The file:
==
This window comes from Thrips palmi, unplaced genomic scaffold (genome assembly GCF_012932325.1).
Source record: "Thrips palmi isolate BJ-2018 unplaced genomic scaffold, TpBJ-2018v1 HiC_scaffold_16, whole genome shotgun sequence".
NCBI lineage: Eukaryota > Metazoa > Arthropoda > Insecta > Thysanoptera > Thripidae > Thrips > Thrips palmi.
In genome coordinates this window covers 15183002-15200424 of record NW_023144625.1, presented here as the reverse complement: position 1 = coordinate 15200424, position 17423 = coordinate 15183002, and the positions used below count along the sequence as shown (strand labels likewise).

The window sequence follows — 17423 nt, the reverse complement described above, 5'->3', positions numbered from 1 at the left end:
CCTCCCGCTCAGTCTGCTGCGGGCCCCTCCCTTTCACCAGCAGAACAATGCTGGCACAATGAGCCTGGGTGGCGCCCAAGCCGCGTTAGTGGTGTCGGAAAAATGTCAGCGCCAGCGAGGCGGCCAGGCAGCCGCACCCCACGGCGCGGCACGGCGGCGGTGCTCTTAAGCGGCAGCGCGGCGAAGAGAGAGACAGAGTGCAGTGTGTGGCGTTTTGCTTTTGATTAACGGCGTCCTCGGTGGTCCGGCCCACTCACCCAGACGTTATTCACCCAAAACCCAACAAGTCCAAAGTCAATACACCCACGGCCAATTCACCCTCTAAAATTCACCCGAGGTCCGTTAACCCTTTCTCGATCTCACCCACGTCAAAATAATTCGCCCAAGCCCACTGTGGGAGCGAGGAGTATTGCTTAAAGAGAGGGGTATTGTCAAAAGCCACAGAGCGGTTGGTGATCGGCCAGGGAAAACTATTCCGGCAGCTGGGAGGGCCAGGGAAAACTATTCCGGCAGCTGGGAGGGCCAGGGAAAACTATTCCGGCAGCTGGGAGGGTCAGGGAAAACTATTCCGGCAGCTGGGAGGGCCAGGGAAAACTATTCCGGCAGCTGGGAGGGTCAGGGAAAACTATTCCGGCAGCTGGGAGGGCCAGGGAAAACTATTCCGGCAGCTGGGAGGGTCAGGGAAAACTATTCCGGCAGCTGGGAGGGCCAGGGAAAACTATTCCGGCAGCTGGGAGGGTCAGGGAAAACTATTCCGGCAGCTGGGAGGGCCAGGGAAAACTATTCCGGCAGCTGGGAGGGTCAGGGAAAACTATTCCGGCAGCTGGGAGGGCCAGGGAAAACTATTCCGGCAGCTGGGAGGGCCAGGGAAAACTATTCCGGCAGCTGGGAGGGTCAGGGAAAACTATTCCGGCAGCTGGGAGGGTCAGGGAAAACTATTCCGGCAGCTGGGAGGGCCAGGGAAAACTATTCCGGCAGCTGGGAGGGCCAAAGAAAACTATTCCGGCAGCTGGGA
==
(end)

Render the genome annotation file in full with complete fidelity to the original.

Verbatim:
This window comes from Thrips palmi, unplaced genomic scaffold (genome assembly GCF_012932325.1).
Source record: "Thrips palmi isolate BJ-2018 unplaced genomic scaffold, TpBJ-2018v1 HiC_scaffold_16, whole genome shotgun sequence".
NCBI lineage: Eukaryota > Metazoa > Arthropoda > Insecta > Thysanoptera > Thripidae > Thrips > Thrips palmi.
In genome coordinates this window covers 15183002-15200424 of record NW_023144625.1, presented here as the reverse complement: position 1 = coordinate 15200424, position 17423 = coordinate 15183002, and the positions used below count along the sequence as shown (strand labels likewise).

The window sequence follows — 17423 nt, the reverse complement described above, 5'->3', positions numbered from 1 at the left end:
CCTCCCGCTCAGTCTGCTGCGGGCCCCTCCCTTTCACCAGCAGAACAATGCTGGCACAATGAGCCTGGGTGGCGCCCAAGCCGCGTTAGTGGTGTCGGAAAAATGTCAGCGCCAGCGAGGCGGCCAGGCAGCCGCACCCCACGGCGCGGCACGGCGGCGGTGCTCTTAAGCGGCAGCGCGGCGAAGAGAGAGACAGAGTGCAGTGTGTGGCGTTTTGCTTTTGATTAACGGCGTCCTCGGTGGTCCGGCCCACTCACCCAGACGTTATTCACCCAAAACCCAACAAGTCCAAAGTCAATACACCCACGGCCAATTCACCCTCTAAAATTCACCCGAGGTCCGTTAACCCTTTCTCGATCTCACCCACGTCAAAATAATTCGCCCAAGCCCACTGTGGGAGCGAGGAGTATTGCTTAAAGAGAGGGGTATTGTCAAAAGCCACAGAGCGGTTGGTGATCGGCCAGGGAAAACTATTCCGGCAGCTGGGAGGGCCAGGGAAAACTATTCCGGCAGCTGGGAGGGCCAGGGAAAACTATTCCGGCAGCTGGGAGGGTCAGGGAAAACTATTCCGGCAGCTGGGAGGGCCAGGGAAAACTATTCCGGCAGCTGGGAGGGTCAGGGAAAACTATTCCGGCAGCTGGGAGGGCCAGGGAAAACTATTCCGGCAGCTGGGAGGGTCAGGGAAAACTATTCCGGCAGCTGGGAGGGCCAGGGAAAACTATTCCGGCAGCTGGGAGGGTCAGGGAAAACTATTCCGGCAGCTGGGAGGGCCAGGGAAAACTATTCCGGCAGCTGGGAGGGTCAGGGAAAACTATTCCGGCAGCTGGGAGGGCCAGGGAAAACTATTCCGGCAGCTGGGAGGGCCAGGGAAAACTATTCCGGCAGCTGGGAGGGTCAGGGAAAACTATTCCGGCAGCTGGGAGGGTCAGGGAAAACTATTCCGGCAGCTGGGAGGGCCAGGGAAAACTATTCCGGCAGCTGGGAGGGCCAAAGAAAACTATTCCGGCAGCTGGGA